The goal of the Program in Structural and Chemical Biology Is to provide a molecular description and interpretation of biological processes associated with oncogenesis and tumor progression. Together, the tools of structural and chemical biology permit investigation of fundamental aspects of cancer biology, the design of small molecule probes for biological discovery, the design and synthesis of small molecule therapeutics, and development of novel molecular and cellular technologies. Program members include those with expertise in organic synthesis, chemical biology. X-ray crystallography and NMR analyses, enzymology, and modeling at the molecular level. Program members provide valuable consultation and technology to other Cancer Institute investigators who have identified molecules involved in cellular transformation, and this serves to stimulate the exchange of technology and expertise between members of the Program as well as with other members of the Cancer Institute. Program members have provided the leadership for a number of Initiatives that have markedly enhanced the technological capabilities available to the cancer community at Duke, Including the upgrade and expansion of our X-ray crystallography and NMR facility, establishment of a state-of-the-art proteomics facility, and the establishment of core facilities that provide small molecule synthetic capabilities and enable high-throughput screening of small molecule libraries. The Program includes 21 members from 6 basic and clinical departments within Duke University.

Agency
National Institute of Health (NIH)
Institute
National Cancer Institute (NCI)
Type
Center Core Grants (P30)
Project #
5P30CA014236-40
Application #
8601805
Study Section
Subcommittee G - Education (NCI)
Project Start
Project End
Budget Start
2014-01-01
Budget End
2014-12-31
Support Year
40
Fiscal Year
2014
Total Cost
$29,933
Indirect Cost
Name
Duke University
Department
Type
DUNS #
044387793
City
Durham
State
NC
Country
United States
Zip Code
27705
Adams, Rebecca N; Mosher, Catherine E; Blair, Cindy K et al. (2015) Cancer survivors' uptake and adherence in diet and exercise intervention trials: an integrative data analysis. Cancer 121:77-83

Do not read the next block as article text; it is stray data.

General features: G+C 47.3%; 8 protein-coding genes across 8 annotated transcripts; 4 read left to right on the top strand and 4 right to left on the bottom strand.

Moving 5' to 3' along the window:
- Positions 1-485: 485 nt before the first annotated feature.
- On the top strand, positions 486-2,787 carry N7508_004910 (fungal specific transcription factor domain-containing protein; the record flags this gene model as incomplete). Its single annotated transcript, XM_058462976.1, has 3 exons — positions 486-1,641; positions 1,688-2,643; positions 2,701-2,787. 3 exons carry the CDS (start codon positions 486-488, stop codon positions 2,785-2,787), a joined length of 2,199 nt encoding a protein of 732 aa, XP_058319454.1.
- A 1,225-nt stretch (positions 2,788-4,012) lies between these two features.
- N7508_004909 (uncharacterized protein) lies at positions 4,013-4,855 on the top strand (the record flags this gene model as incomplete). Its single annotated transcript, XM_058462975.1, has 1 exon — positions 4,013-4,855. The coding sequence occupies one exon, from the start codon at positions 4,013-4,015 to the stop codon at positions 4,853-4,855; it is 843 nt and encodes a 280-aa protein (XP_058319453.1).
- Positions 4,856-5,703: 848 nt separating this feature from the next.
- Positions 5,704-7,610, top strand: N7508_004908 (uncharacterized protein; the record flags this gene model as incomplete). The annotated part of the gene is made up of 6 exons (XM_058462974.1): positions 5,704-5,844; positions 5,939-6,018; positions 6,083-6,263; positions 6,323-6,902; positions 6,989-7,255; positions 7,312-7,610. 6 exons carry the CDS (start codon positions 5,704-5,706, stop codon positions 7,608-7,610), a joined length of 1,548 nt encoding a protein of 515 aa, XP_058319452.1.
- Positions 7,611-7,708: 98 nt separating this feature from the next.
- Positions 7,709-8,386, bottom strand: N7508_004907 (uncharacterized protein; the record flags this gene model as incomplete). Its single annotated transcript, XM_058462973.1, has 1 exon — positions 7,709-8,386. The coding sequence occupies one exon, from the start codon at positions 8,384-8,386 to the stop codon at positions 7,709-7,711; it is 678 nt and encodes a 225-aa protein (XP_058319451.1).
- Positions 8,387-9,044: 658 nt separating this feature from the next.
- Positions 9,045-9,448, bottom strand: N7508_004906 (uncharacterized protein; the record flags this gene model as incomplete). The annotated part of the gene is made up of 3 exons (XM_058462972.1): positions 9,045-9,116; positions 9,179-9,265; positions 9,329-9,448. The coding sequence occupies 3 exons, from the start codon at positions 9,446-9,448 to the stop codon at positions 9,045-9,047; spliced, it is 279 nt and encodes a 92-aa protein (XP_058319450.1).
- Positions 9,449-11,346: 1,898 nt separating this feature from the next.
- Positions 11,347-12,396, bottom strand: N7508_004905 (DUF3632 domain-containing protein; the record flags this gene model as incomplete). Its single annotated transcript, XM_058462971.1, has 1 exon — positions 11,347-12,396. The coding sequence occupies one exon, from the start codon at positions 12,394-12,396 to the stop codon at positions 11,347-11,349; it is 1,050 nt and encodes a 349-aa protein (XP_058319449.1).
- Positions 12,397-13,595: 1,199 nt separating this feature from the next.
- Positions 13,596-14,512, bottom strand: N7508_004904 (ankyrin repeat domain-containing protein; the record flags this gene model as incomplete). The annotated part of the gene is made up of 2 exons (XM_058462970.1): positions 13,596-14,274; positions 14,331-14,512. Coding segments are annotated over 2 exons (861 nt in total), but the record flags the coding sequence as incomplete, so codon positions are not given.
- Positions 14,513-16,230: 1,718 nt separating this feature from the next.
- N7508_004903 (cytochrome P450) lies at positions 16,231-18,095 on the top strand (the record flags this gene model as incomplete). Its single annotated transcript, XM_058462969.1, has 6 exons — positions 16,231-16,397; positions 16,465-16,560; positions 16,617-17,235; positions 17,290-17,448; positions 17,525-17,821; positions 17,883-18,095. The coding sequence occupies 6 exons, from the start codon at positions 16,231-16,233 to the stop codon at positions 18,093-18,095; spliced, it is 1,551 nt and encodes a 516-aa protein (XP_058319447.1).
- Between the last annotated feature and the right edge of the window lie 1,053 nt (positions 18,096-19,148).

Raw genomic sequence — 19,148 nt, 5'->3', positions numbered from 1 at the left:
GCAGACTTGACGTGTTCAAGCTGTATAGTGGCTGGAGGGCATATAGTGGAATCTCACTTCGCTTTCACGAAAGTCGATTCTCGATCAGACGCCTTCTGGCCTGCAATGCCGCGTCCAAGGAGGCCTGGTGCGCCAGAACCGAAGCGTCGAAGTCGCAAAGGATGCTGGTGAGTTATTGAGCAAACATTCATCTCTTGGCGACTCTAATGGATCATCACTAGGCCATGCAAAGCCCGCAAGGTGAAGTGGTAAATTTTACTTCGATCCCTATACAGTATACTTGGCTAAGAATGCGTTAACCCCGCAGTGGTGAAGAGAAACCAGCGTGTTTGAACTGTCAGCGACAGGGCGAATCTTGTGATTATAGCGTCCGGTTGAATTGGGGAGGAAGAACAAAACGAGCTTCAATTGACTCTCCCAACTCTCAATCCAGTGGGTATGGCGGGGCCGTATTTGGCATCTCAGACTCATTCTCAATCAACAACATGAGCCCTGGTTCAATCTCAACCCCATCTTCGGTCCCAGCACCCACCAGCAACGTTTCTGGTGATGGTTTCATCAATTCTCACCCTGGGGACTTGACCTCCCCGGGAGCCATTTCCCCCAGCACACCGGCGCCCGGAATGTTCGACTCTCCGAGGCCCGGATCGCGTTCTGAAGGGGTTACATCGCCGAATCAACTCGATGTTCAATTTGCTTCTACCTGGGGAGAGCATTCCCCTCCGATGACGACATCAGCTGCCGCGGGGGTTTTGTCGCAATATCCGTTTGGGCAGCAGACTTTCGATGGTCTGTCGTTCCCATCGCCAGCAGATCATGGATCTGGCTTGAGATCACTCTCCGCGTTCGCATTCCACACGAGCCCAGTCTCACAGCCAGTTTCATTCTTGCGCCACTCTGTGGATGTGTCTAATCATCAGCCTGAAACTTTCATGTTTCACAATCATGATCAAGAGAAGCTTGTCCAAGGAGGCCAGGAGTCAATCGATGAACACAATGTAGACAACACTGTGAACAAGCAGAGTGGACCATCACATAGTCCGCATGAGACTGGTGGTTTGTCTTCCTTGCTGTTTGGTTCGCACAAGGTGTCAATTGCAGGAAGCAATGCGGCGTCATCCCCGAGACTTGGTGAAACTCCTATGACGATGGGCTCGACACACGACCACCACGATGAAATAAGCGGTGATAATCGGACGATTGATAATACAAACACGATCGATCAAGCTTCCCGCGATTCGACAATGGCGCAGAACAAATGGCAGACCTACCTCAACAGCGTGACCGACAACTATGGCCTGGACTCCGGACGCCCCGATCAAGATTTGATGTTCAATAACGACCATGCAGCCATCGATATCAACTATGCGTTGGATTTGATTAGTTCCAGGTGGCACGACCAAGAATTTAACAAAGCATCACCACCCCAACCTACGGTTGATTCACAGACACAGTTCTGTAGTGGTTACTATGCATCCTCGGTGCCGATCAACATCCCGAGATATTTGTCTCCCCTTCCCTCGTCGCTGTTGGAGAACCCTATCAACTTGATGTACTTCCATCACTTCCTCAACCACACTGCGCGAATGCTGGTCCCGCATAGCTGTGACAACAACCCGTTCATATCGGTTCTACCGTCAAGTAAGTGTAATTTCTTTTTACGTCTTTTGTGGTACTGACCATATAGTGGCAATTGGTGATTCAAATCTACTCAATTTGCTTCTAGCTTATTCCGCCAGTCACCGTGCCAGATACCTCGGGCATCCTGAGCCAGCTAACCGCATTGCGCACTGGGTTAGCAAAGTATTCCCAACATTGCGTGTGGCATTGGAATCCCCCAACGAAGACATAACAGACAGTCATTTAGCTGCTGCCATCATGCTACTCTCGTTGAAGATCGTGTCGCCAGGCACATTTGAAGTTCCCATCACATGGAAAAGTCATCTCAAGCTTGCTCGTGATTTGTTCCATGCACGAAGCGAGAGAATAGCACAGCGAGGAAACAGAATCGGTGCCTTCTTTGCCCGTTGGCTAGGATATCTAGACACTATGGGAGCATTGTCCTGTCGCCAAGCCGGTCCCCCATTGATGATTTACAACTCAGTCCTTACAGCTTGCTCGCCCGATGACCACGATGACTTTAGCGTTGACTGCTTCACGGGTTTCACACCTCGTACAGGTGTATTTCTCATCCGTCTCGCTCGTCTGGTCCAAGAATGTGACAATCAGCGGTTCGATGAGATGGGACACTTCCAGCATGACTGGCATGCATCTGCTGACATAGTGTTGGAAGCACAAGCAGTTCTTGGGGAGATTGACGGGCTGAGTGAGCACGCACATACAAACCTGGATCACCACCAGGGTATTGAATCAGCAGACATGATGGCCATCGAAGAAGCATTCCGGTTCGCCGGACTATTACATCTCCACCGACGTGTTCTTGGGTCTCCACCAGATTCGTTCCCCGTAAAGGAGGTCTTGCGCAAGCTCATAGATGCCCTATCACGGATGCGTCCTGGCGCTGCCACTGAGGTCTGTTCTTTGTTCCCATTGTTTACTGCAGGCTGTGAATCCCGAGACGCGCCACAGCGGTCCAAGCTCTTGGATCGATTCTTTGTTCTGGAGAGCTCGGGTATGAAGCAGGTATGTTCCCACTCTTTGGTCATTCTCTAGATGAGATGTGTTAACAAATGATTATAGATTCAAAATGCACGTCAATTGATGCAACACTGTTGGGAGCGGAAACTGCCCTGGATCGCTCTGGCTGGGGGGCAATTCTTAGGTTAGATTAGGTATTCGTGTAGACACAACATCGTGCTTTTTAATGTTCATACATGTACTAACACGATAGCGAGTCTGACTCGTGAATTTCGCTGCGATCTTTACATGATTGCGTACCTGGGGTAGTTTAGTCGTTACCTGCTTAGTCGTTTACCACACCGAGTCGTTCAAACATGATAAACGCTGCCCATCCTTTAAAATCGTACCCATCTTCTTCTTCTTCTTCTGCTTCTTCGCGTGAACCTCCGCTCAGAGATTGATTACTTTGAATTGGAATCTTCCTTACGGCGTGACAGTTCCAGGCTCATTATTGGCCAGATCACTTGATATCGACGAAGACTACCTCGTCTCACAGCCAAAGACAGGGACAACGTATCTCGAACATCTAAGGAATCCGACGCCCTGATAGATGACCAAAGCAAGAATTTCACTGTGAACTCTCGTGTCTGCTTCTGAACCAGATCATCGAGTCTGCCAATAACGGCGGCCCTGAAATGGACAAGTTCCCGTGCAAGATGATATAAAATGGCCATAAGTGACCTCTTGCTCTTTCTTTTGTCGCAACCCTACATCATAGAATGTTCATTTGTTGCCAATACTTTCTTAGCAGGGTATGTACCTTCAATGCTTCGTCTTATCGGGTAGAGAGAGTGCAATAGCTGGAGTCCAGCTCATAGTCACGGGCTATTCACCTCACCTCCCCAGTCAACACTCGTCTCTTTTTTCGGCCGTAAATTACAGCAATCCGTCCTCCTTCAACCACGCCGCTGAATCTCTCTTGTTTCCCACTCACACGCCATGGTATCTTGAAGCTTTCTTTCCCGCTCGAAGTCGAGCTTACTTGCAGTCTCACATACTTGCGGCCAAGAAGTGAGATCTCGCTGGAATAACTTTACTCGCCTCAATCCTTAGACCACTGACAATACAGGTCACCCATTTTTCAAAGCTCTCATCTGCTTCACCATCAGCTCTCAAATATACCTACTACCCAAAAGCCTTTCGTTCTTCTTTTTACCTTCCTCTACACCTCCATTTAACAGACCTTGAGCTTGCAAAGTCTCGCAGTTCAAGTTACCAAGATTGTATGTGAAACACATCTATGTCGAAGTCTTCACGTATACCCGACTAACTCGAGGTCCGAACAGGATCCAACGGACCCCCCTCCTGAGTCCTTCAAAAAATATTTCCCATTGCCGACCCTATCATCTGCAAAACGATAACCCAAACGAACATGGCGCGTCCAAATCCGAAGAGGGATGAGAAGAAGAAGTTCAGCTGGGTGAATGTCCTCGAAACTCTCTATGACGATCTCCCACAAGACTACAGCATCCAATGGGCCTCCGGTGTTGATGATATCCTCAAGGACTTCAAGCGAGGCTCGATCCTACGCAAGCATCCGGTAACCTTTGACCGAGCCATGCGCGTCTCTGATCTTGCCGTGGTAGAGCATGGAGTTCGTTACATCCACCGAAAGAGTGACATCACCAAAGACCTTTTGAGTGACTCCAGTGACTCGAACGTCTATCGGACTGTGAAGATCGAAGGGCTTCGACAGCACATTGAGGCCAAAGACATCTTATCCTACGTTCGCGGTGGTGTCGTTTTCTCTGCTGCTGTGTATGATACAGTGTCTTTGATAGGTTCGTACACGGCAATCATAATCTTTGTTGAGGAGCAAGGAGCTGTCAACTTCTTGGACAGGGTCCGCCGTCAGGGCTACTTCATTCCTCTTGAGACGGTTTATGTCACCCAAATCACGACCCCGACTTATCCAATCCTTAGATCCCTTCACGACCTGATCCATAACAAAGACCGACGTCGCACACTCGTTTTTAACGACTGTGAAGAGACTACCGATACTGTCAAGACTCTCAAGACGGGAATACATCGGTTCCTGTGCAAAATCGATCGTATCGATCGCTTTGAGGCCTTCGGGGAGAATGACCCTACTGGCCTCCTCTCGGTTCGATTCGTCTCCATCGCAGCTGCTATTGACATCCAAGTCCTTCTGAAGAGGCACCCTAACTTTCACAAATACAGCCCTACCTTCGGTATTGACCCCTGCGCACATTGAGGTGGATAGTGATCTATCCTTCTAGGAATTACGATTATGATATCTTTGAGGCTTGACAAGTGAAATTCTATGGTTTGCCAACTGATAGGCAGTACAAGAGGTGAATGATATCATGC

Pruszynski, Marek; Koumarianou, Eftychia; Vaidyanathan, Ganesan et al. (2014) Improved tumor targeting of anti-HER2 nanobody through N-succinimidyl 4-guanidinomethyl-3-iodobenzoate radiolabeling. J Nucl Med 55:650-6
Batinic-Haberle, Ines; Tovmasyan, Artak; Roberts, Emily R H et al. (2014) SOD therapeutics: latest insights into their structure-activity relationships and impact on the cellular redox-based signaling pathways. Antioxid Redox Signal 20:2372-415
Sachdeva, Mohit; Mito, Jeffrey K; Lee, Chang-Lung et al. (2014) MicroRNA-182 drives metastasis of primary sarcomas by targeting multiple genes. J Clin Invest 124:4305-19
Tovmasyan, Artak; Carballal, Sebastian; Ghazaryan, Robert et al. (2014) Rational design of superoxide dismutase (SOD) mimics: the evaluation of the therapeutic potential of new cationic Mn porphyrins with linear and cyclic substituents. Inorg Chem 53:11467-83
Azrad, Maria; Demark-Wahnefried, Wendy (2014) The association between adiposity and breast cancer recurrence and survival: A review of the recent literature. Curr Nutr Rep 3:9-15
Blair, Cindy K; Madan-Swain, Avi; Locher, Julie L et al. (2013) Harvest for health gardening intervention feasibility study in cancer survivors. Acta Oncol 52:1110-8
Mito, Jeffrey K; Min, Hooney D; Ma, Yan et al. (2013) Oncogene-dependent control of miRNA biogenesis and metastatic progression in a model of undifferentiated pleomorphic sarcoma. J Pathol 229:132-40
Pruszynski, Marek; Koumarianou, Eftychia; Vaidyanathan, Ganesan et al. (2013) Targeting breast carcinoma with radioiodinated anti-HER2 Nanobody. Nucl Med Biol 40:52-9
Hover, Bradley M; Loksztejn, Anna; Ribeiro, Anthony A et al. (2013) Identification of a cyclic nucleotide as a cryptic intermediate in molybdenum cofactor biosynthesis. J Am Chem Soc 135:7019-32

Showing the most recent 10 out of 161 publications